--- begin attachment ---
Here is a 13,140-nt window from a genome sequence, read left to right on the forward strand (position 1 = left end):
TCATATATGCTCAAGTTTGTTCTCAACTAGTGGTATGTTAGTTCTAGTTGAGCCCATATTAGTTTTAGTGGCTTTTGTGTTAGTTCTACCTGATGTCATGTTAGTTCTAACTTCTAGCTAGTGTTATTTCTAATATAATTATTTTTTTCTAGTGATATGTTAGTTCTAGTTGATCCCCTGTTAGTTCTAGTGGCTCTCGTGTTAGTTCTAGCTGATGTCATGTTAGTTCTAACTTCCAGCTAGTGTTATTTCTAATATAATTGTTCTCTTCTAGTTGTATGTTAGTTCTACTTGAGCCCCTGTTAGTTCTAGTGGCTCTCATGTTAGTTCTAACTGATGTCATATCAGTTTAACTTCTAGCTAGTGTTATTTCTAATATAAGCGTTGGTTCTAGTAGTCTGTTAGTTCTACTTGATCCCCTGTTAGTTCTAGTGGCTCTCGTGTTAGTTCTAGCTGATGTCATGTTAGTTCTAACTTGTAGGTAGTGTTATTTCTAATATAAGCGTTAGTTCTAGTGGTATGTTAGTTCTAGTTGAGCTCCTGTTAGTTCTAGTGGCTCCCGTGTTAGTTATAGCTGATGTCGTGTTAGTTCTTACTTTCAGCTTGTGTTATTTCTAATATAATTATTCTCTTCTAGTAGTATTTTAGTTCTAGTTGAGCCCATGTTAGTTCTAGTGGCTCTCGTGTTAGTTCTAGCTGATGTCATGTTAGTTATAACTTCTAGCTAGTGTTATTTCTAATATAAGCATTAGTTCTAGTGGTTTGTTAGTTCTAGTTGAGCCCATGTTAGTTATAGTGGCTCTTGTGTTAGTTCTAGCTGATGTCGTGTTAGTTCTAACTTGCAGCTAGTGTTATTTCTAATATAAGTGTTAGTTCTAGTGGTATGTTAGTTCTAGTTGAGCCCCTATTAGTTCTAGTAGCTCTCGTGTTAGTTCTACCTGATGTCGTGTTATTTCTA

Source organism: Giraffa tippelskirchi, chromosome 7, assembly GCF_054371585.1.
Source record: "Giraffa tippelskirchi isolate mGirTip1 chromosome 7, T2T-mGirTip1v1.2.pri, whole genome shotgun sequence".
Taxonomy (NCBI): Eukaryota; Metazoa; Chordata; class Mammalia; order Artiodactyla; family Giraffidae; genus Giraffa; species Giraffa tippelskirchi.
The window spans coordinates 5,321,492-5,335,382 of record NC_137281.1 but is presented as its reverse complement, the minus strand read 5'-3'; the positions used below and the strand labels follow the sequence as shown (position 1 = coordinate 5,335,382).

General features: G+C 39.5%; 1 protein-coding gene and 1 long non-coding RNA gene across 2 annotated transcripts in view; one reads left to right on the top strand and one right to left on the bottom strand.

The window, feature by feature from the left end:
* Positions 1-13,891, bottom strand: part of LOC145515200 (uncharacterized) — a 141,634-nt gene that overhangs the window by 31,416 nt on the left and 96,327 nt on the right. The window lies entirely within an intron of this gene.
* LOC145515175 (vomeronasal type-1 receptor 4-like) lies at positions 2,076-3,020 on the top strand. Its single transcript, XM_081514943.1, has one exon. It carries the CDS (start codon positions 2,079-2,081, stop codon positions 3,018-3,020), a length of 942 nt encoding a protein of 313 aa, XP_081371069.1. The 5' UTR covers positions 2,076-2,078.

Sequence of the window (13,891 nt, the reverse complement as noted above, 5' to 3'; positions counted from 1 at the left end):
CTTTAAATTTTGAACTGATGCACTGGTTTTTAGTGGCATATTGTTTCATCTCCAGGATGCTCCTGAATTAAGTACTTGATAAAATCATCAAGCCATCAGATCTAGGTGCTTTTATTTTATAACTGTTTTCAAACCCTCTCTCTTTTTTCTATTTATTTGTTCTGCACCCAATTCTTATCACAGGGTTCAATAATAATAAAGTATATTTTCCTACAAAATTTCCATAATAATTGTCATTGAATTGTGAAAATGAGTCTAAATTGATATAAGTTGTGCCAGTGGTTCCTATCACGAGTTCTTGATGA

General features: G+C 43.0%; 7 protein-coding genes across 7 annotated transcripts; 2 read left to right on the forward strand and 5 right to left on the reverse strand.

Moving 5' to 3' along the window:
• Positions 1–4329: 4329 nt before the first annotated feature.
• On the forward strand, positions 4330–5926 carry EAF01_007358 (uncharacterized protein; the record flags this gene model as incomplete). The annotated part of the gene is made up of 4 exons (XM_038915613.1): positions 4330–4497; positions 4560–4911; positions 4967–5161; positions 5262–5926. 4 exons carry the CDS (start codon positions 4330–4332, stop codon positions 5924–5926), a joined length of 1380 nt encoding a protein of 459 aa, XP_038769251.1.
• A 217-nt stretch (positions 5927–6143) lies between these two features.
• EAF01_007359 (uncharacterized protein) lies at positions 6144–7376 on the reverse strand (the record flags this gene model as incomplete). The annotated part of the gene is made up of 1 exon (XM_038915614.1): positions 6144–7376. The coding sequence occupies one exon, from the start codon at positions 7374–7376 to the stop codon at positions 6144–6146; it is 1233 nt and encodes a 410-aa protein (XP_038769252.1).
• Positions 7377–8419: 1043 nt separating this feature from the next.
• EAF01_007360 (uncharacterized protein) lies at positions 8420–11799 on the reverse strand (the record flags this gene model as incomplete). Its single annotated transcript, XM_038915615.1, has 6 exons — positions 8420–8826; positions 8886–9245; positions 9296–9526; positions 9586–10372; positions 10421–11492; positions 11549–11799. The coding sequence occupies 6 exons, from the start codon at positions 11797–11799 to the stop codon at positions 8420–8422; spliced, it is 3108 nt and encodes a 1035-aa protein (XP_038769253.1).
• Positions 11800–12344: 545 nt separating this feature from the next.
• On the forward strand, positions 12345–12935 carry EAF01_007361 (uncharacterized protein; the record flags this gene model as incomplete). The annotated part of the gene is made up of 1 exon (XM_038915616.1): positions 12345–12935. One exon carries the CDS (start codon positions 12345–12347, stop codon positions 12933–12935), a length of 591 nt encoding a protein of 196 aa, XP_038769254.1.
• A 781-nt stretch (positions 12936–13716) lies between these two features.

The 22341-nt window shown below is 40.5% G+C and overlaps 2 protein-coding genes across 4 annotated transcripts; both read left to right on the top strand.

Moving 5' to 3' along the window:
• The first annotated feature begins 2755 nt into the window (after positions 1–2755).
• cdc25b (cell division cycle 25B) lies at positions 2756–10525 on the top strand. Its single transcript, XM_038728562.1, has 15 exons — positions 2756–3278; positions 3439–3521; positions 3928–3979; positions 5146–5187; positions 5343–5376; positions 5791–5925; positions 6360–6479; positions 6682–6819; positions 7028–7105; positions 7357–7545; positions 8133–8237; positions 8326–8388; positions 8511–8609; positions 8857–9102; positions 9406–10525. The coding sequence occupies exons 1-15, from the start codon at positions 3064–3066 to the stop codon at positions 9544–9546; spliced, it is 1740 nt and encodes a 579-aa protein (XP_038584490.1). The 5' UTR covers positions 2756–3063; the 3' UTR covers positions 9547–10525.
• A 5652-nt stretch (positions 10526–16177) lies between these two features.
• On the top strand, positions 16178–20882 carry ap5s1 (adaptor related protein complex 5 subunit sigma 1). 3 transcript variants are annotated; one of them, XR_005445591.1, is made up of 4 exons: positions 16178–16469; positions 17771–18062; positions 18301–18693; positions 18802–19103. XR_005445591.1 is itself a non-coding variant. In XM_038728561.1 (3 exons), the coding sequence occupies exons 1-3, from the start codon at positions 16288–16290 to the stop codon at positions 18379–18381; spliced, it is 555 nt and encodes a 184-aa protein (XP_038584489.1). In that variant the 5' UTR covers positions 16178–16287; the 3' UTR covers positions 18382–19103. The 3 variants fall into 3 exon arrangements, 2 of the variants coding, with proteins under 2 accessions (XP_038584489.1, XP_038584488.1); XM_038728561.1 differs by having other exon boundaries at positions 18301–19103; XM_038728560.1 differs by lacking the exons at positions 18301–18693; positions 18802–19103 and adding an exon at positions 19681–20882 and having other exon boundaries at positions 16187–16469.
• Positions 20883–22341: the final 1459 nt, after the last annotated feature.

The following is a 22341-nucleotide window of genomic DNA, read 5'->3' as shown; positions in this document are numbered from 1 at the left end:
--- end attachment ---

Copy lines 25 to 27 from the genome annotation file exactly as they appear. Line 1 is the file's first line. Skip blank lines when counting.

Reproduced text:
Moving 5' to 3' along the window:
• The first annotated feature begins 2755 nt into the window (after positions 1–2755).
• cdc25b (cell division cycle 25B) lies at positions 2756–10525 on the top strand. Its single transcript, XM_038728562.1, has 15 exons — positions 2756–3278; positions 3439–3521; positions 3928–3979; positions 5146–5187; positions 5343–5376; positions 5791–5925; positions 6360–6479; positions 6682–6819; positions 7028–7105; positions 7357–7545; positions 8133–8237; positions 8326–8388; positions 8511–8609; positions 8857–9102; positions 9406–10525. The coding sequence occupies exons 1-15, from the start codon at positions 3064–3066 to the stop codon at positions 9544–9546; spliced, it is 1740 nt and encodes a 579-aa protein (XP_038584490.1). The 5' UTR covers positions 2756–3063; the 3' UTR covers positions 9547–10525.